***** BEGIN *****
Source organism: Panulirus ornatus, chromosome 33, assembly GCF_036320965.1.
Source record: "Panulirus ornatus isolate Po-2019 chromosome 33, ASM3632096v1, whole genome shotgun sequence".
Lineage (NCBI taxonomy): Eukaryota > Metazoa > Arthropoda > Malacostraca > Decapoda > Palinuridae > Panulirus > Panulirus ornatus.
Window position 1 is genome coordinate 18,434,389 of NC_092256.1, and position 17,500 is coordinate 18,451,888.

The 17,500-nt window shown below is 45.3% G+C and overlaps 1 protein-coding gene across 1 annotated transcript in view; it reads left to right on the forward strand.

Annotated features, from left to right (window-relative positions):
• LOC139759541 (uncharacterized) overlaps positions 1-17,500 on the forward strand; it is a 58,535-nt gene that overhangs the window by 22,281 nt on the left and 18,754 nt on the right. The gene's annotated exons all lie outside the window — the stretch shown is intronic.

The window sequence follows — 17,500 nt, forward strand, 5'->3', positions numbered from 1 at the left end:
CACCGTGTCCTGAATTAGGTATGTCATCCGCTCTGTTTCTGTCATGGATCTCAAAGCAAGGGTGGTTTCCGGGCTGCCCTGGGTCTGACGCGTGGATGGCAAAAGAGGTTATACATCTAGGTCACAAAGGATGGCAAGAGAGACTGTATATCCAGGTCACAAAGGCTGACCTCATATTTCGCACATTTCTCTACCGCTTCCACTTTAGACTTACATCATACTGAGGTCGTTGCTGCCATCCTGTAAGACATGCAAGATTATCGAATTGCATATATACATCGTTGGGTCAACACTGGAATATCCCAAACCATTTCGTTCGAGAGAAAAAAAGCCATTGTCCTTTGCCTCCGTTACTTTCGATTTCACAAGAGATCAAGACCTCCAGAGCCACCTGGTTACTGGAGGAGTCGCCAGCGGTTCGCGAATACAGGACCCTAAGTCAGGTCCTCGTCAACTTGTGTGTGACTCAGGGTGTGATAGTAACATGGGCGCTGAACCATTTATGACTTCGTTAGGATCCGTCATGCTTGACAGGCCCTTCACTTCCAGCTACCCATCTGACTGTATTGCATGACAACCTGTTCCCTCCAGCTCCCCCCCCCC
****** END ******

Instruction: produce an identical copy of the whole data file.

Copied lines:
Source organism: Panulirus ornatus, chromosome 33, assembly GCF_036320965.1.
Source record: "Panulirus ornatus isolate Po-2019 chromosome 33, ASM3632096v1, whole genome shotgun sequence".
Lineage (NCBI taxonomy): Eukaryota > Metazoa > Arthropoda > Malacostraca > Decapoda > Palinuridae > Panulirus > Panulirus ornatus.
Window position 1 is genome coordinate 18,434,389 of NC_092256.1, and position 17,500 is coordinate 18,451,888.

The 17,500-nt window shown below is 45.3% G+C and overlaps 1 protein-coding gene across 1 annotated transcript in view; it reads left to right on the forward strand.

Annotated features, from left to right (window-relative positions):
• LOC139759541 (uncharacterized) overlaps positions 1-17,500 on the forward strand; it is a 58,535-nt gene that overhangs the window by 22,281 nt on the left and 18,754 nt on the right. The gene's annotated exons all lie outside the window — the stretch shown is intronic.

The window sequence follows — 17,500 nt, forward strand, 5'->3', positions numbered from 1 at the left end:
CACCGTGTCCTGAATTAGGTATGTCATCCGCTCTGTTTCTGTCATGGATCTCAAAGCAAGGGTGGTTTCCGGGCTGCCCTGGGTCTGACGCGTGGATGGCAAAAGAGGTTATACATCTAGGTCACAAAGGATGGCAAGAGAGACTGTATATCCAGGTCACAAAGGCTGACCTCATATTTCGCACATTTCTCTACCGCTTCCACTTTAGACTTACATCATACTGAGGTCGTTGCTGCCATCCTGTAAGACATGCAAGATTATCGAATTGCATATATACATCGTTGGGTCAACACTGGAATATCCCAAACCATTTCGTTCGAGAGAAAAAAAGCCATTGTCCTTTGCCTCCGTTACTTTCGATTTCACAAGAGATCAAGACCTCCAGAGCCACCTGGTTACTGGAGGAGTCGCCAGCGGTTCGCGAATACAGGACCCTAAGTCAGGTCCTCGTCAACTTGTGTGTGACTCAGGGTGTGATAGTAACATGGGCGCTGAACCATTTATGACTTCGTTAGGATCCGTCATGCTTGACAGGCCCTTCACTTCCAGCTACCCATCTGACTGTATTGCATGACAACCTGTTCCCTCCAGCTCCCCCCCCCC